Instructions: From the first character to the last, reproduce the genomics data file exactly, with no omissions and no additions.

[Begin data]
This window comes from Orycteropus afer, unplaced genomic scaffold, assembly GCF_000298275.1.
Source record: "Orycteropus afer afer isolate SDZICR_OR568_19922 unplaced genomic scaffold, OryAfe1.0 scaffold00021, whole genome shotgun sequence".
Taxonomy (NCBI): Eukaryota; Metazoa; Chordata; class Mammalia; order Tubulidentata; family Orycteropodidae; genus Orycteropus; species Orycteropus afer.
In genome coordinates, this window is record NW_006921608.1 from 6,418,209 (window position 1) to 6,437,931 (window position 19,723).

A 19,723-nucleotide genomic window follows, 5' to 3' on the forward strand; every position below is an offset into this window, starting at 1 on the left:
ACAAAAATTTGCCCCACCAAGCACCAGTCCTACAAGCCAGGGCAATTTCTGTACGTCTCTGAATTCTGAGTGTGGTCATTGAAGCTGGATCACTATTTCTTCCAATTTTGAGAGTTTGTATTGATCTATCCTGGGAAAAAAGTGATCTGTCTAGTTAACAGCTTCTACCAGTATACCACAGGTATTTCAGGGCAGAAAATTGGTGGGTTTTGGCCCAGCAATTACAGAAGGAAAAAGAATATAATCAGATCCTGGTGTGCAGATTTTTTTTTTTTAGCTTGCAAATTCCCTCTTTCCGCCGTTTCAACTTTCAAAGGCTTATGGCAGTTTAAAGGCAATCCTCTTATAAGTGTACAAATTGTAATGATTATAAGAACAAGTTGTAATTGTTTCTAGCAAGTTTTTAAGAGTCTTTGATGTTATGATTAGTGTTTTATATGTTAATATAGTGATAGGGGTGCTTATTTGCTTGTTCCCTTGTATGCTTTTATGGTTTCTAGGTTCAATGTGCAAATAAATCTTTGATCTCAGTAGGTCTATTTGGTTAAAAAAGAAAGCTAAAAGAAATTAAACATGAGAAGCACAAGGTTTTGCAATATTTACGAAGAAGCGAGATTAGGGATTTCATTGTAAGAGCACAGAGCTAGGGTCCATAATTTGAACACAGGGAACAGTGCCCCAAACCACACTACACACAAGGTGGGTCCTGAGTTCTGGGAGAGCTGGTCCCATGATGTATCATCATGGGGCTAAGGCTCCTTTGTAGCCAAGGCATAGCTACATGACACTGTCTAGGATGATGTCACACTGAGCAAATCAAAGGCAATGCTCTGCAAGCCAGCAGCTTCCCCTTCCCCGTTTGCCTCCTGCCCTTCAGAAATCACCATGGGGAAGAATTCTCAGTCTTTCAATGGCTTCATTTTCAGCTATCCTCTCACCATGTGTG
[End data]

This window comes from Orycteropus afer, unplaced genomic scaffold, assembly GCF_000298275.1.
Source record: "Orycteropus afer afer isolate SDZICR_OR568_19922 unplaced genomic scaffold, OryAfe1.0 scaffold00021, whole genome shotgun sequence".
Taxonomy (NCBI): Eukaryota; Metazoa; Chordata; class Mammalia; order Tubulidentata; family Orycteropodidae; genus Orycteropus; species Orycteropus afer.
In genome coordinates, this window is record NW_006921608.1 from 6,418,209 (window position 1) to 6,437,931 (window position 19,723).

A 19,723-nucleotide genomic window follows, 5' to 3' on the forward strand; every position below is an offset into this window, starting at 1 on the left:
ACAAAAATTTGCCCCACCAAGCACCAGTCCTACAAGCCAGGGCAATTTCTGTACGTCTCTGAATTCTGAGTGTGGTCATTGAAGCTGGATCACTATTTCTTCCAATTTTGAGAGTTTGTATTGATCTATCCTGGGAAAAAAGTGATCTGTCTAGTTAACAGCTTCTACCAGTATACCACAGGTATTTCAGGGCAGAAAATTGGTGGGTTTTGGCCCAGCAATTACAGAAGGAAAAAGAATATAATCAGATCCTGGTGTGCAGATTTTTTTTTTTTAGCTTGCAAATTCCCTCTTTCCGCCGTTTCAACTTTCAAAGGCTTATGGCAGTTTAAAGGCAATCCTCTTATAAGTGTACAAATTGTAATGATTATAAGAACAAGTTGTAATTGTTTCTAGCAAGTTTTTAAGAGTCTTTGATGTTATGATTAGTGTTTTATATGTTAATATAGTGATAGGGGTGCTTATTTGCTTGTTCCCTTGTATGCTTTTATGGTTTCTAGGTTCAATGTGCAAATAAATCTTTGATCTCAGTAGGTCTATTTGGTTAAAAAAGAAAGCTAAAAGAAATTAAACATGAGAAGCACAAGGTTTTGCAATATTTACGAAGAAGCGAGATTAGGGATTTCATTGTAAGAGCACAGAGCTAGGGTCCATAATTTGAACACAGGGAACAGTGCCCCAAACCACACTACACACAAGGTGGGTCCTGAGTTCTGGGAGAGCTGGTCCCATGATGTATCATCATGGGGCTAAGGCTCCTTTGTAGCCAAGGCATAGCTACATGACACTGTCTAGGATGATGTCACACTGAGCAAATCAAAGGCAATGCTCTGCAAGCCAGCAGCTTCCCCTTCCCCGTTTGCCTCCTGCCCTTCAGAAATCACCATGGGGAAGAATTCTCAGTCTTTCAATGGCTTCATTTTCAGCTATCCTCTCACCATGTGTG